Global Citizenship: Engage in the Politics of a Changing World
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About the Author
Julie Knutson is an author and educator with a wide-ranging background in history and the social sciences. She holds an undergraduate degree in cultural studies from NYU, a master's degree in political sociology from The London School of Economics, and additional post-graduate degrees in education and art history from Rice University in Houston, Texas. She is the author of a series of six books on agricultural "microproducers" titled Nature's Makers (Cherry Lake, 2019). Julie is an active member of the National Council for the Social Studies and a member of the Society of Children's Book Writers and Illustrators.
Traci Van Wagoner holds degrees in illustration from Utah State University and in toy design from the Fashion Institute of Technology in New York City. A longtime member of SCBWI, Van Wagoner has illustrated many children's books, and her work appears in magazines, newsletters, and on toys and games. When not painting, she is designing and developing games with her husband at Imagine That! Design. Her motto is live, laugh, and learn.
Praise for other books in the series: Terrorism: Violence, Intimidation, and Solutions for Peace
"Terrorism: Violence, Intimidation, and Solutions for Peace, a volume in the Inquire & Investigate series, objectively introduces students to the complex and global phenomenon of terrorism. The book examines the history of terrorism and discusses how it currently affects the world, using global and domestic examples . . . This is a good overview of an incredibly intricate and evolving topic, useful for middle-grade and high school history classrooms."
Globalization: Why We Care About Faraway Events
School Library Connection
"Colorful cartoons, photos, and an eye-catching layout make [Globalization: Why We Care About Faraway Events] an appealing resource for readers. The book also contains numerous activities to engage students in learning as they read. Each chapter features a variety of additional features including "Vocab Lab," "Key Questions," "True News" highlights, QR codes linked to primary sources, and suggested ideas for further investigations. A glossary and list of websites for each chapter are listed in the back. The QR codes are reliable, although some link to articles with a target audience higher than the book itself. The book has taken a complex subject and introduced it in a way that younger readers can understand. Recommended"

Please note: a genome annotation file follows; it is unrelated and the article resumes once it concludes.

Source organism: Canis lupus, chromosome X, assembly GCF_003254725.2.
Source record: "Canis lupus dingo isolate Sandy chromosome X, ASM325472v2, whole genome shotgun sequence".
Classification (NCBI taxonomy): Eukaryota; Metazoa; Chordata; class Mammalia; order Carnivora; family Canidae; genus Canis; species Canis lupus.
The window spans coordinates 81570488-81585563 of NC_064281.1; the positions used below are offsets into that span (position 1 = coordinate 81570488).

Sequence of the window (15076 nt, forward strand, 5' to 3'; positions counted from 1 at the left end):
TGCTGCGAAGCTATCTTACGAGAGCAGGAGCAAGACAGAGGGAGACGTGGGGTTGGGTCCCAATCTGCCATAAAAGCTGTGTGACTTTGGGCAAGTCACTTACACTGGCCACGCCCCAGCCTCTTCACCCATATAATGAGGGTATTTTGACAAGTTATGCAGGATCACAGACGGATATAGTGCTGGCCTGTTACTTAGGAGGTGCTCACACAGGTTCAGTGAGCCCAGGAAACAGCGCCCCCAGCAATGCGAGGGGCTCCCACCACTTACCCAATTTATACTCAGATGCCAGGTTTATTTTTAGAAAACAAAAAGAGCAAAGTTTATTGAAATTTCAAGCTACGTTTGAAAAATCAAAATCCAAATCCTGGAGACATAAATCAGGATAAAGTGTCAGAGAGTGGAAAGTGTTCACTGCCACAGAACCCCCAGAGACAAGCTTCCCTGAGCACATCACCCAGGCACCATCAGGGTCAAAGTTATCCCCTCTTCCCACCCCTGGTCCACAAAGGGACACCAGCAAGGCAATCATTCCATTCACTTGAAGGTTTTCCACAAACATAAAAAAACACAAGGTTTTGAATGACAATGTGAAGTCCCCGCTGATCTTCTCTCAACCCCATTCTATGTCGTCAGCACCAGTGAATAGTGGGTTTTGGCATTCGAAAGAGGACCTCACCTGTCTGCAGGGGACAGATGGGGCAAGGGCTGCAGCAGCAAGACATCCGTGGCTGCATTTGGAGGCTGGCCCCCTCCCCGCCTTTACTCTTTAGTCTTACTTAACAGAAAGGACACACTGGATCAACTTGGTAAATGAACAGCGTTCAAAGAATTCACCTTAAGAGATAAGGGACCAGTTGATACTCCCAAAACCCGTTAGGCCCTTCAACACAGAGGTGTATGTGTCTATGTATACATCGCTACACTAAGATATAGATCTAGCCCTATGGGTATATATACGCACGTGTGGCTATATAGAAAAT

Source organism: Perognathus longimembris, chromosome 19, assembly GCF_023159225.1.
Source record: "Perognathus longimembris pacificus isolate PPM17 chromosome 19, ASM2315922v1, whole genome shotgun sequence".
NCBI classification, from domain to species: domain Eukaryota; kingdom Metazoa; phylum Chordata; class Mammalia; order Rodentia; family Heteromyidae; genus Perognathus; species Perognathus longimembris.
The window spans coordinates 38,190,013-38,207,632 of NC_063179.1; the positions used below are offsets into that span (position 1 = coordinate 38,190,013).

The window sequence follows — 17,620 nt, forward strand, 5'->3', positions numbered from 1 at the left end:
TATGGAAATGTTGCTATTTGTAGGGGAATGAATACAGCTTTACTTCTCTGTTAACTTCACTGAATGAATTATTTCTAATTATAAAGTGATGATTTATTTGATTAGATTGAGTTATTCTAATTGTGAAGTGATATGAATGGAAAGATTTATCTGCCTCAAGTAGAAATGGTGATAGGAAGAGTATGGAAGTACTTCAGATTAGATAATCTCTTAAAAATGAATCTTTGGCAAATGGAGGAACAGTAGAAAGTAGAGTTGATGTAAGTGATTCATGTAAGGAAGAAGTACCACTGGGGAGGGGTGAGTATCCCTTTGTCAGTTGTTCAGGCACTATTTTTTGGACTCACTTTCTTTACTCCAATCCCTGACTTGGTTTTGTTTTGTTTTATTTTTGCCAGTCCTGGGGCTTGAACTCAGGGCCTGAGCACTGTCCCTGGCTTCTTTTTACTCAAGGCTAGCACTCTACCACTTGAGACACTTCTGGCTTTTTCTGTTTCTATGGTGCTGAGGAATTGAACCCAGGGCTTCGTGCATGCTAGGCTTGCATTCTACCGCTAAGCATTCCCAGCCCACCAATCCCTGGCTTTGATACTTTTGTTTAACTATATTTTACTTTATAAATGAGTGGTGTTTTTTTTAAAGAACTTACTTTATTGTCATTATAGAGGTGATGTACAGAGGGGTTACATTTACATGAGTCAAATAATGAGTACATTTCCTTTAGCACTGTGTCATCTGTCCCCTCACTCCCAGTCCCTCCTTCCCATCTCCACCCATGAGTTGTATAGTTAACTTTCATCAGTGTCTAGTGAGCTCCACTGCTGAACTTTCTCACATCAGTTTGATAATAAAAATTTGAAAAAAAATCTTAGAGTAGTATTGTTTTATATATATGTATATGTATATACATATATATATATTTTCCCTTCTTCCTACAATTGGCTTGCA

Skipping Stones 2019 Honors Award For middle grades. Globalization is a word that changes everything for curious young minds. The book Globalization: Why We Care about Faraway Events breaks down the complicated meaning of this word. Simple comics and one-liners explain the way technology drives this phenomenon and how this all affects global economies, society, and governments. This book is perfect for a classroom or an individual student. It provides both realistic and cartoon examples of complex issues like trade and the economy. Relatable characters struggle with classroom problems like whether to trade Asian pears for African cookies, and how the world places monetary value on these items for trading purposes. Does this sound complicated? It should because it is. If you want to know more, join our characters as they learn about globalization right at home. Reading this book at home or in your classroom is perfect! You will have so many examples of items from across the globe. Maybe, you will realize that globalization is something you already know about. Whether you learned in a classroom, a grocery store, or on social media. Discover the world changing phenomenon of Globalization within the pages of Globalization: Why We Care about Faraway Events
Praise for other books in the series: Immigration Nation: The American Identity in the Twenty-First Century Booklist
"Immigration Nation?looks at procedures and varied views on U.S. immigration today, as well as personal stories and statistics showing changes over time..?. . .Well organized information and practical help for students researching significant social issues."